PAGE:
AL­GAE PROVES A HIT IN THE TREAT­MENT OF WASTE­WATER

Public Sector Manager - - Sona - by Ju­lian Leshilo-Se­bake

Age­ing in­fra­struc­ture, in­suf­fi­cient tech­ni­cal skills and lim­ited fi­nan­cial re­sources have posed sig­nif­i­cant chal­lenges at some of the coun­try’s waste­water treat­ment plants. In­ef­fi­ciently treated waste­water which is re­leased into rivers poses a risk to the en­vi­ron­ment and hu­man health in down­stream com­mu­ni­ties.

Glob­ally an in­crease in wa­ter pol­lu­tion is push­ing sci­en­tists and en­vi­ron­men­tal care spe­cial­ists to seek best prac­tice in pre­serv­ing and main­tain­ing sources of safe drink­ing wa­ter. In South Africa ar­eas such as the greater Sekhukhune Dis­trict Mu­nic­i­pal­ity in Lim­popo are ex­pe­ri­enc­ing huge wa­ter qual­ity and san­i­ta­tion chal­lenges.

The 2014 Green Drop Re­port noted a di­gres­sive trend of the 16 Waste Wa­ter Treat­ment Works (WWTWs) as­sessed in the area with 3 plants in high risk and 13 plants in crit­i­cal risk po­si­tions. Ef­flu­ent dis­charged from WWWs pol­lutes re­ceiv­ing wa­ter bod­ies, weak­en­ing ecosys­tem ser­vices and pre­sent­ing high risks to the health of com­mu­ni­ties liv­ing down­stream. Lo­cal com­mu­ni­ties bear the brunt of poor WWTWs, since they de­pend on drink­ing wa­ter from the same rivers and streams that are con­tam­i­nated by these waste waters.

In a bid to ad­dress this chal­lenge the Depart­ment of Science and Tech­nol­ogy (dst), in part­ner­ship with the Coun­cil of Sci­en­tific and In­dus­trial Re­search (CSIR) and Wa­ter Re­search Com­mis­sion (WRC) im­ple­mented an in­no­va­tive al­gae-based waste­water treat­ment so­lu­tion at the Motetema waste­water treat­ment works in the Sekhukhune Dis­trict Mu­nic­i­pal­ity. The Al­gal Based Pond­ing Wa­ter Treat­ment ini­tia­tive is aimed at fa­cil­i­tat­ing the ef­fec­tive and ef­fi­cient re­moval of nu­tri­ents and pathogens in waste­water treat­ment works.

Al­gae are plants that can be grown us­ing wa­ter re­sources such as brack­ish-, sea-, and waste­water un­suit­able for cul­ti­vat­ing agri­cul­tural crops. When us­ing waste­water, such as mu­nic­i­pal, an­i­mal and even some in­dus­trial runoff, they can help in its treat­ment and pu­rifi­ca­tion, while ben­e­fit­ing from us­ing the nu­tri­ents present.

The al­gae race­way was con­structed at the Pre­to­ria CSIR cam­pus for the pur­pose of mass cul­ti­va­tion of mi­croal­gae to be in­tro­duced at the Motetema WWTWs. The R8 mil­lion in­fra­struc­ture fa­cil­i­tates growth of al­gae over a pe­riod of ap­prox­i­mately 4 weeks us­ing wa­ter, fer­tilis­ers and al­gal re­ac­tors that were in­stalled in Motetema. On mat­u­ra­tion the last two ponds of the 12 are in­oc­u­lated with al­gae. Due to the fact that the pond sys­tem is based on nat­u­ral over­flow, the in­oc­u­lated al­gae will move from one pond to an­other nat­u­rally.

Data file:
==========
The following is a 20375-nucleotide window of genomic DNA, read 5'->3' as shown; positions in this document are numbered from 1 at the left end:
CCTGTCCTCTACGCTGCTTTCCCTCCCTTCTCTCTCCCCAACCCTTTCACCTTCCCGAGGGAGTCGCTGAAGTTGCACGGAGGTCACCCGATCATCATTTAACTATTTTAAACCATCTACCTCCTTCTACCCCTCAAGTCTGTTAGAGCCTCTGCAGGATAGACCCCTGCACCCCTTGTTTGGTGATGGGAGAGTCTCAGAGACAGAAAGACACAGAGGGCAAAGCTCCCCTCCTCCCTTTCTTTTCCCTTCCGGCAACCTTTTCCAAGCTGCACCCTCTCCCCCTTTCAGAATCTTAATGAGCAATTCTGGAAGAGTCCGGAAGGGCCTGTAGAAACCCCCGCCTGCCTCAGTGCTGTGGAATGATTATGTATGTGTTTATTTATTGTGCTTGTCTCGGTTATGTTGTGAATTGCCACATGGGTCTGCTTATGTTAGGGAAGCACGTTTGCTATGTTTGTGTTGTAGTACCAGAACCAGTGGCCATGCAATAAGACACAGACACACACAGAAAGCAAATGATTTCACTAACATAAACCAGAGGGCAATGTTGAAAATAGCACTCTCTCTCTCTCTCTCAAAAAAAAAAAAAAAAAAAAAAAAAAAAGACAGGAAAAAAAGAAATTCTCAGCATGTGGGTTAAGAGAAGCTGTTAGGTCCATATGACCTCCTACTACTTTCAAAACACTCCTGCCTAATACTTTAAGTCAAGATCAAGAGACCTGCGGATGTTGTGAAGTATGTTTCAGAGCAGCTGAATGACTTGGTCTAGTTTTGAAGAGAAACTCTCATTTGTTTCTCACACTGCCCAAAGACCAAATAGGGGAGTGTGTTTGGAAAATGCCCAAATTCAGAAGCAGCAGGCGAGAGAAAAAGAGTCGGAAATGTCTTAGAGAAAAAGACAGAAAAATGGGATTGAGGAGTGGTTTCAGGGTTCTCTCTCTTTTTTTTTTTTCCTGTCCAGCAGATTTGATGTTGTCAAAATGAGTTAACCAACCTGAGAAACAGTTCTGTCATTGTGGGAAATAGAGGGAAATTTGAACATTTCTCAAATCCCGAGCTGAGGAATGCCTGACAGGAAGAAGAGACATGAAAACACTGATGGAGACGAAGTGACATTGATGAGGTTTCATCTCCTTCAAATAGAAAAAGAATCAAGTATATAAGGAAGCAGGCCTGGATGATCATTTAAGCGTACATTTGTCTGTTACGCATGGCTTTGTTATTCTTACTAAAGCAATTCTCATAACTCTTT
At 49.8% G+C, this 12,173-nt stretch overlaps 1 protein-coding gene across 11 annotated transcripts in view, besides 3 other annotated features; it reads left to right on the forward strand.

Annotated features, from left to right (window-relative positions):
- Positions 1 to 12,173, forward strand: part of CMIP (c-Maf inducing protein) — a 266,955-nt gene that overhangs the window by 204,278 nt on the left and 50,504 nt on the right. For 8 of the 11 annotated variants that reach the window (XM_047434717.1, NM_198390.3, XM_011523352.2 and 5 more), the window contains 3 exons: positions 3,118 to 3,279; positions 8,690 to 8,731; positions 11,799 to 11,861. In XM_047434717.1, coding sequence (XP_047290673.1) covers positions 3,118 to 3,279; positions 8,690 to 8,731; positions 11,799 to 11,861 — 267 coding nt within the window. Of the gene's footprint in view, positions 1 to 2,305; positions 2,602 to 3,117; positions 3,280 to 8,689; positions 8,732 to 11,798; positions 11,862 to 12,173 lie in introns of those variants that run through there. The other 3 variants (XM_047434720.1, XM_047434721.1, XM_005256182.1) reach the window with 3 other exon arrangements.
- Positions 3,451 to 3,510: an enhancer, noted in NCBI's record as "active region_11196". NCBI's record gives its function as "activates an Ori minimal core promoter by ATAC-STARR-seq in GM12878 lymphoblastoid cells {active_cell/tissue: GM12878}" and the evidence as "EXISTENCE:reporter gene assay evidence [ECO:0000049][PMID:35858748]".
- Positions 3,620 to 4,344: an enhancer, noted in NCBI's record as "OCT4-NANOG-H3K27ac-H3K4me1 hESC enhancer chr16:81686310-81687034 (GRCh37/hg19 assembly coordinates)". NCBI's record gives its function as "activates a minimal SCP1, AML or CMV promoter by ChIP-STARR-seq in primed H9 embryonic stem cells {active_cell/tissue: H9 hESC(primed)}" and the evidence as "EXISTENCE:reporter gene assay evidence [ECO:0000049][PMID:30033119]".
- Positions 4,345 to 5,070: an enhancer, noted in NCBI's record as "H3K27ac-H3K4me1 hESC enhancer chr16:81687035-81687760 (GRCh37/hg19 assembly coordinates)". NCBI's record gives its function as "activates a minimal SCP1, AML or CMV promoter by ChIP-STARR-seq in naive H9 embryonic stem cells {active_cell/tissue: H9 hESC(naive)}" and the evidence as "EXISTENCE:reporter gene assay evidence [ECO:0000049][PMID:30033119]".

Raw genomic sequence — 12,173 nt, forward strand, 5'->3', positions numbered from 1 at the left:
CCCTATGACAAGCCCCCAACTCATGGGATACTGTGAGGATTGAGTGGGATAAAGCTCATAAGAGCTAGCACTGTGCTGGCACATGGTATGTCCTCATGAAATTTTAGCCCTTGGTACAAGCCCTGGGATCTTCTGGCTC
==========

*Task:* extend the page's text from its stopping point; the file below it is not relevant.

David Mailula, a process con­troller at Motetema WWTWs wel­comed,the project:

“We are now cer­tain when the wa­ter from the al­gae in­oc­u­lated ponds flows out­side and to the nearby rivers , it is safe for an­i­mals and hu­man be­ings to drink. The safety of wa­ter was tested us­ing fish. If the fish sur­vives in the al­gae in­oc­u­lated ponds then the wa­ter is safe.”

The Motetema WWTWs is in the Elias Mot­soaledi Lo­cal Mu­nic­i­pal­ity, one of the five sub-dis­tricts that form Greater Sekhukhune Dis­trict that was iden­ti­fied for the pi­lot study. Com­mu­ni­ties from the area pre­vi­ously had no ac­cess to safe wa­ter. The WRC and CSIR re­ported that 90% of the wa­ter in the Elias Mot­soaledi Lo­cal Mu­nic­i­pal­ity was pol­luted. To­day, more than 300 000 res­i­dents are en­joy­ing the health ben­e­fits of us­ing re­cy­cled wa­ter from the sew­er­age ponds. Well-man­aged waste­water is a valu­able re­source and its use could lead to im­proved food se­cu­rity, health and econ­omy, said the CSIR’s Dr Mar­ius Claassen. He be­lieves the project will play a sig­nif­i­cant role in grow­ing the econ­omy in the area. Sekhukhune Dis­trict is one of the ar­eas in the coun­try with ex­treme poverty lev­els. If waste­water is treated prop­erly it can be used to cre­ate new re­sources. The sludge re­moved from waste­water treat­ment ponds can pro­duce saleable prod­ucts such as bricks, ar­ti­fi­cial rocks and com­post,w said Claassen. The Al­gal Based Pond­ing Wa­ter Treat­ment is a project of the dst’s flag­ship pro­gramme, the In­no­va­tion Part­ner­ships for Ru­ral De­vel­op­ment Pro­gramme (IPRDP). The prin­ci­pal ob­jec­tive of the project is to achieve a sig­nif­i­cant im­prove­ment in the qual­ity of the ef­flu­ent dis­charged at Motetema WWTWs.

Other ob­jec­tives of the project in­clude:

Fa­cil­i­tate the ef­fec­tive and ef­fi­cient re­moval of nu­tri­ents and pathogens in WWTWs ef­flu­ent, which a risk to down­stream com­mu­ni­ties and wa­ter re­sources; Es­tab­lish bi­otic com­mu­ni­ties that con­sume al­gae and resid­ual pathogens in the final stage with the added ben­e­fit of es­tab­lish­ing an aqua­cul­ture ven­ture. Im­ple­ment a self-sus­tain­ing sys­tem that is in­de­pen­dent of elec­tric­ity or ex­pen­sive chem­i­cals and can be ef­fec­tively man­aged by a semi-skilled work­force. Ap­ply a Quan­ti­ta­tive Mi­cro­bial Risk As­sess­ment to con­firm the re­duc­tion of health risks and Im­prove com­mu­nity aware­ness, knowl­edge shar­ing and ca­pac­ity de­vel­op­ment through an as­so­ci­ated com­mu­nity and stake­holder pro­gramme

Al­gae re­ac­tors in­stalled in Motetema

David Mailula, leads stake­hold­ers on a site visit to an al­gae based Waste Wa­ter Treat­ment plant in Motetema.

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